Reading reflections are designed to encourage students to complete readings before coming to class, to reflect more deeply on the content of the reading, to make personal meaning from the meaning, and to develop their metacognitive skills for lifelong learning. The reflections consist of three questions: (1) What is the main point of the reading?, (2) What information did you find surprising? Why?, and (3) What did you find confusing? Why? Students submit short responses to two of three questions prior to coming to class. Metacognitive components of the activityReading reflections address many elements of metacognition, including knowledge, control, and reflection. Reading reflections are designed to help students develop knowledge about themselves as learners, learning tasks (reading), prior knowledge, content, self-monitoring, self-assessment, and reflection. Metacognitive goalsThe primary goals of this activity are to help students develop their skills of self-assessment, and to reflect more deeply on the content of their reading assignments. Reflective thinking is an essential element of expert learners, so this activity helps students develop skills as intentional learners for lifelong learning. Assessing students' metacognitionReading reflections (n = 35 in a typical semester) count for approximately 10% of the course grade. I do not grade these reflections, but give students credit if they are turned in on time (before class) and if they clearly demonstrate significant reflection.
It is important to prompt reflective thinkingin middle school children to support them in their transition betweenchildhood and adulthood. During this time period adolescents experiencemajor changes in intellectual, emotional, social, and physicaldevelopment. They begin to shape their own thought processes and are atan ideal time to begin developing thinking, learning, and metacognitivestrategies. Therefore, reflective thinking provides middle levelstudents with the skills to mentally process learning experiences,identify what they learned, modify their understanding based on newinformation and experiences, and transfer their learning to othersituations. Scaffolding strategiesshould be incorporated into the learning environment to help studentsdevelop their ability to reflect on their own learning. Forexample,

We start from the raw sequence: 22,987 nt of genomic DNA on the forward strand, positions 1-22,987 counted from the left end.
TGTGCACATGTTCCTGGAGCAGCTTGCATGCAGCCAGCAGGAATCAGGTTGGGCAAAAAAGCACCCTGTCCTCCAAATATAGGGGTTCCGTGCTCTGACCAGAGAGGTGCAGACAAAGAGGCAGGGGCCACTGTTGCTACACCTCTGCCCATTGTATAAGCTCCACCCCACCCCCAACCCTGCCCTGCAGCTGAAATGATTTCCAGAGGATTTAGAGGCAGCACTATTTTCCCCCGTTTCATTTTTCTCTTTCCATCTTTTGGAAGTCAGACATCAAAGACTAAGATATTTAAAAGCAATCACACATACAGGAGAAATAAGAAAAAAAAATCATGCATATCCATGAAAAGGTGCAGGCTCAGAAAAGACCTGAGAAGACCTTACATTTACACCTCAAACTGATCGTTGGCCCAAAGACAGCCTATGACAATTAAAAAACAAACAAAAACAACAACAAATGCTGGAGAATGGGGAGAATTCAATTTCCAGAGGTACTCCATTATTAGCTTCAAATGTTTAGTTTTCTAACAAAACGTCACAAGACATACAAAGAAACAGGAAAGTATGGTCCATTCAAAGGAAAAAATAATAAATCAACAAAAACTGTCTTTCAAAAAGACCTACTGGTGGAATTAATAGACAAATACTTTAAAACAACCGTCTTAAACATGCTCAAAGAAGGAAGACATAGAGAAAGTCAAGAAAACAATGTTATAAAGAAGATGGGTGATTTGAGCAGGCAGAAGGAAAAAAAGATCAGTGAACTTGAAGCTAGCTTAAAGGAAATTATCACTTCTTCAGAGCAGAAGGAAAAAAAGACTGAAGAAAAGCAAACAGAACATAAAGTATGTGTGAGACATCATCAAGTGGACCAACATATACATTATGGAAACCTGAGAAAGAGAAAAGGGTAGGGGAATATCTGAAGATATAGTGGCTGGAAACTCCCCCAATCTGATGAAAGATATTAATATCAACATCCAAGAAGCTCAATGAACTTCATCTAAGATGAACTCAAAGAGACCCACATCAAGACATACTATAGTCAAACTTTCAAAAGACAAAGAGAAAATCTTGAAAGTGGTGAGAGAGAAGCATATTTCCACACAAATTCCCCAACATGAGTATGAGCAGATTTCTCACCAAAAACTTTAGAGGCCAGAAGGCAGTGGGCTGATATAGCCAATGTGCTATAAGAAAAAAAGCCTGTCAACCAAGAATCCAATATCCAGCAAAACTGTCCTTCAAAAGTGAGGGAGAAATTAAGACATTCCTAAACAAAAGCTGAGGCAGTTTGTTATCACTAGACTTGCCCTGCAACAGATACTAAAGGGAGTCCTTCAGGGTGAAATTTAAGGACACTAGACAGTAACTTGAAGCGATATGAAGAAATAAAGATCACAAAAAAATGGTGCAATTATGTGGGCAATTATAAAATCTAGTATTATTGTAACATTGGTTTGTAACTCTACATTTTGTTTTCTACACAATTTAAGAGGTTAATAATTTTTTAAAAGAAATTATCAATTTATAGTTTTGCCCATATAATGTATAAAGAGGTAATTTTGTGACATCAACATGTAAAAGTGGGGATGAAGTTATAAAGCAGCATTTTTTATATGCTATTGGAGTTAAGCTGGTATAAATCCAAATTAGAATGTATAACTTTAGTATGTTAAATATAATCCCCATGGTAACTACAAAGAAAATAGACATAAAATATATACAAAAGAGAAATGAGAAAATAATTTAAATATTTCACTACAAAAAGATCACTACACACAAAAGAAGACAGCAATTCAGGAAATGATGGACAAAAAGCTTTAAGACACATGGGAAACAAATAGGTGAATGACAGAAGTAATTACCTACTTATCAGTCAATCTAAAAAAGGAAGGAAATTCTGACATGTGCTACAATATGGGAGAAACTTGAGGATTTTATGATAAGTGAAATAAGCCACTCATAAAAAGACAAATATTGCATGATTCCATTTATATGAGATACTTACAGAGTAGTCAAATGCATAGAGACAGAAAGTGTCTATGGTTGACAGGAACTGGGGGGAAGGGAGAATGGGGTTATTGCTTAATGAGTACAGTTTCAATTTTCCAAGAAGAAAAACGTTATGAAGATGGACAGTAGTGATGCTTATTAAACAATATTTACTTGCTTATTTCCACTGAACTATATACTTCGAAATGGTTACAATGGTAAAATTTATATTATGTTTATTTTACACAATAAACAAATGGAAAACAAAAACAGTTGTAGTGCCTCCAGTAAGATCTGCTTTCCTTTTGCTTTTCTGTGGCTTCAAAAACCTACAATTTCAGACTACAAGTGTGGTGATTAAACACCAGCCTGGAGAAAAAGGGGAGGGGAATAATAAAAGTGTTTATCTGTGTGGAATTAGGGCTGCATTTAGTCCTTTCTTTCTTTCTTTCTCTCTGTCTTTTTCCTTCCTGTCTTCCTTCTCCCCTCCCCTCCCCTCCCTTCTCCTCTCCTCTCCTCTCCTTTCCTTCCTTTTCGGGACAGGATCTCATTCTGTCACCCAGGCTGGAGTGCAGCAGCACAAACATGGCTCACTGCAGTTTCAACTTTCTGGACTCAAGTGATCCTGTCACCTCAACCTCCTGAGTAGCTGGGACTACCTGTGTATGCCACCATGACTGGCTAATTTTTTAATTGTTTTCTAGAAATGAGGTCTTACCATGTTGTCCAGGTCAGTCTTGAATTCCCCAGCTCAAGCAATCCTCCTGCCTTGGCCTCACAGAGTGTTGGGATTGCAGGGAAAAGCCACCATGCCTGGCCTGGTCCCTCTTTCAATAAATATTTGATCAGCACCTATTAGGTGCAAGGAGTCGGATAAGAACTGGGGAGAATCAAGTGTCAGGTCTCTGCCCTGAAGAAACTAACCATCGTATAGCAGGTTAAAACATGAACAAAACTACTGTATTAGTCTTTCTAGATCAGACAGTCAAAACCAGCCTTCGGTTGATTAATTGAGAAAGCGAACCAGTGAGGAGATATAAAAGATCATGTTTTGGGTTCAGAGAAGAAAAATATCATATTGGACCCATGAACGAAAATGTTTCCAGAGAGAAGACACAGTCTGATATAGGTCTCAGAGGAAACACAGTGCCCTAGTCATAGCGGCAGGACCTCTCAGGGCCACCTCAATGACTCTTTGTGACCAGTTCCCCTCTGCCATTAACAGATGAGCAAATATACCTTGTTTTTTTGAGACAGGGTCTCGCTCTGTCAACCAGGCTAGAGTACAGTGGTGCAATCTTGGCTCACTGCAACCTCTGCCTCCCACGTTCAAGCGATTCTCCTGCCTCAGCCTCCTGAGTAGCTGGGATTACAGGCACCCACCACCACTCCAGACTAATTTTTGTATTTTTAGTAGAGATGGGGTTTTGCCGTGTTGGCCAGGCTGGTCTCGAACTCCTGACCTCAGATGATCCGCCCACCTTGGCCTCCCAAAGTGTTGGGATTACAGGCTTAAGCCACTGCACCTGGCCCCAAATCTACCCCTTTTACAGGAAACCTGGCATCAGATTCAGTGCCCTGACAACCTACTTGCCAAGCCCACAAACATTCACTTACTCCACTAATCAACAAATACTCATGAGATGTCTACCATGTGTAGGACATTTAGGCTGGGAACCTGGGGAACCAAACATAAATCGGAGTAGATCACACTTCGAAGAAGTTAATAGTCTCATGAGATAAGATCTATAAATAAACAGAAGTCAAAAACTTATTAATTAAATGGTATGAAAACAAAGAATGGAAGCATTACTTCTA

HOW TO CHOOSE A BOOK Classroom Poster to help get the idea across to students that reading has to be comprehensible and interesting. This little poster says that 9 ways in kidspeak. Print out this poster and place it prominently above your classroom library, or post it every time you assign independent reading in your virtual classroom to remind students how to pick a book. Free Voluntary Reading is different than most of the reading that they are asked to do in school, so they will need guidance.
Good morning, I am beginning my 3rd year as a middle school religion teacher. Some of my colleagues have voiced their opinion that our weekly Mass is infringing upon, wasting, precious time that they could be using to teach their core subjects. I am not sure how to respond to this, mostly because I am incensed that they believe their core subjects are more important than having children attend Mass.
My favorite back-to-school activities are the ones that get students up and moving and/or have them talking and sharing with others. This post will share a free back-to-school reflection activity that has both of those qualities (depending on how you use it).
This free back to school reflection activity (available to download near the end of this post) contains thirty back-to-school themed reflection questions in two formats: task card format and as a printable list. You can choose to use whichever format you want and whichever questions you want.
Legal Aid Society's Yissel Cabrera accepted two more donations from Reading Reflections volunteers Justin Hei Samuel Ramos. Legal Aid was grateful to have not only books for young readers but accepted middle school and high school level books as well.
They grew up in a range of places: Colorado, Northern California, Southern California, New York, Texas, Wisconsin. Even Canada. For many, Beloved was assigned reading in high school and left an impression. 2b1af7f3a8